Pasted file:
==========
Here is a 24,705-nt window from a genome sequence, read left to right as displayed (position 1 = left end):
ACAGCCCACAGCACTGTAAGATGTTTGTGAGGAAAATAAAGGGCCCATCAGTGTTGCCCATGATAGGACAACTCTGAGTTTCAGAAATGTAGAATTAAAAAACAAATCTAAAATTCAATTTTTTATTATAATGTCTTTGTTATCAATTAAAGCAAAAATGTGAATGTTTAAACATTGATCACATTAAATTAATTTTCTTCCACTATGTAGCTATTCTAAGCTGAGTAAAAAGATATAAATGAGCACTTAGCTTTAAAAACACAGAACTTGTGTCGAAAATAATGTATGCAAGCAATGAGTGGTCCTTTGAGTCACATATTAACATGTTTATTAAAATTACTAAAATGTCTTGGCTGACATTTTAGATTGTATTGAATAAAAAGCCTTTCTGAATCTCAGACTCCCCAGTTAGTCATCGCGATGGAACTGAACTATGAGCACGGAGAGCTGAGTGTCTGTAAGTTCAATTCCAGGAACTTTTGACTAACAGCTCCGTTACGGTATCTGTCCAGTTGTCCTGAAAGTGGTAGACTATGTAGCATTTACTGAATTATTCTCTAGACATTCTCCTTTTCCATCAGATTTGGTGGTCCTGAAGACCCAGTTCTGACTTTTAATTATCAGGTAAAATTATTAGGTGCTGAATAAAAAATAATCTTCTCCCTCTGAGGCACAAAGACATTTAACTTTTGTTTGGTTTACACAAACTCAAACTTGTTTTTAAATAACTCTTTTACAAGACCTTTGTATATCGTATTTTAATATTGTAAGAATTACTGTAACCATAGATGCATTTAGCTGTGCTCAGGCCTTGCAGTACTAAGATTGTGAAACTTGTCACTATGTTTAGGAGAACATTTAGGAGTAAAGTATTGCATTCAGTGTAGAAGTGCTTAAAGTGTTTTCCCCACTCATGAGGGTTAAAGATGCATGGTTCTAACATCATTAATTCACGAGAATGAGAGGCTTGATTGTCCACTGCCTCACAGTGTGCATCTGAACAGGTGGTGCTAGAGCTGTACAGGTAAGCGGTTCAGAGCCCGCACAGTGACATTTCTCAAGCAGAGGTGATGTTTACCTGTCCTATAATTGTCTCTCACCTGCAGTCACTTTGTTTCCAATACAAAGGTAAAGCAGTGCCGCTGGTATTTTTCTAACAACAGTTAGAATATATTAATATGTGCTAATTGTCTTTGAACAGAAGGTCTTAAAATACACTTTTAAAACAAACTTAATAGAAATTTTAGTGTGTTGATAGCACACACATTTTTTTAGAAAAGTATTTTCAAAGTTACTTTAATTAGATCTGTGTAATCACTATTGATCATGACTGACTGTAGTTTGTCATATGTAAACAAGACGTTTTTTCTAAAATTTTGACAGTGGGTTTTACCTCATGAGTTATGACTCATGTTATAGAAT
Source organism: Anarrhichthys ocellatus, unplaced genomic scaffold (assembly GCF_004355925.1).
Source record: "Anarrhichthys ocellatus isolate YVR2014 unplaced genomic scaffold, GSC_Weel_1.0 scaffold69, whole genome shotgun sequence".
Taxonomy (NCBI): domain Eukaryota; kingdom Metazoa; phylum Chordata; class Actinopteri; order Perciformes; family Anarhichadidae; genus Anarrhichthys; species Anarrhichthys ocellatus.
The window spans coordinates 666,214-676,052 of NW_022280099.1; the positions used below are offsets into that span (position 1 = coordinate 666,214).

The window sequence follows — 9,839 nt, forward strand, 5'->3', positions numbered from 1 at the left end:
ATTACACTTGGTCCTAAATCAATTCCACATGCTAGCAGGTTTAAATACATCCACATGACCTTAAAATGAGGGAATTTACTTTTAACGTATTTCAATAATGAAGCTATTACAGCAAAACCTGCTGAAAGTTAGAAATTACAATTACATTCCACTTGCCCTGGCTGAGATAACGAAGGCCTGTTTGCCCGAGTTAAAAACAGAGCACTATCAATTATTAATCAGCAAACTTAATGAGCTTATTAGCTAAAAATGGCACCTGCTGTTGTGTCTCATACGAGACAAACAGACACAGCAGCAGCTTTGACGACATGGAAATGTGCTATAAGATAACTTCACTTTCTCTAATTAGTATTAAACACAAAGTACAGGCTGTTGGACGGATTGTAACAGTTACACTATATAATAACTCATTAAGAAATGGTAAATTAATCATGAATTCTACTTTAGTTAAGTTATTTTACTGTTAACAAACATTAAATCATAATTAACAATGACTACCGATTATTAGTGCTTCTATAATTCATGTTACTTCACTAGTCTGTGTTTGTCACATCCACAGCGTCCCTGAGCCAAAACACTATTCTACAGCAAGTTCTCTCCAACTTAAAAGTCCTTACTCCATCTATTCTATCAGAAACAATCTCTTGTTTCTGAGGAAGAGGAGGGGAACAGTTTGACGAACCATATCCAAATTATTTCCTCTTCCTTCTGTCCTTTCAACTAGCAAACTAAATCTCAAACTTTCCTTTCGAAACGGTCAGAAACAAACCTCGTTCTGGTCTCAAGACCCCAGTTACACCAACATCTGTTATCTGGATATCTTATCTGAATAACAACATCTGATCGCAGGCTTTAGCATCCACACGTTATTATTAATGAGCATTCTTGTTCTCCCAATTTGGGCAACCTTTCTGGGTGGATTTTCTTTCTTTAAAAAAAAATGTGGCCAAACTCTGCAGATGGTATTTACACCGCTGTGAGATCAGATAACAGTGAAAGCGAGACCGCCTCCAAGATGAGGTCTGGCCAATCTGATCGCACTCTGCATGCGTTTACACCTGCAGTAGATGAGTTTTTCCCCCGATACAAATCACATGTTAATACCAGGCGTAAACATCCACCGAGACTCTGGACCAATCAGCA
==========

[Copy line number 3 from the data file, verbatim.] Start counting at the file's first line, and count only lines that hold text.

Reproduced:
Source organism: Anarrhichthys ocellatus, unplaced genomic scaffold (assembly GCF_004355925.1).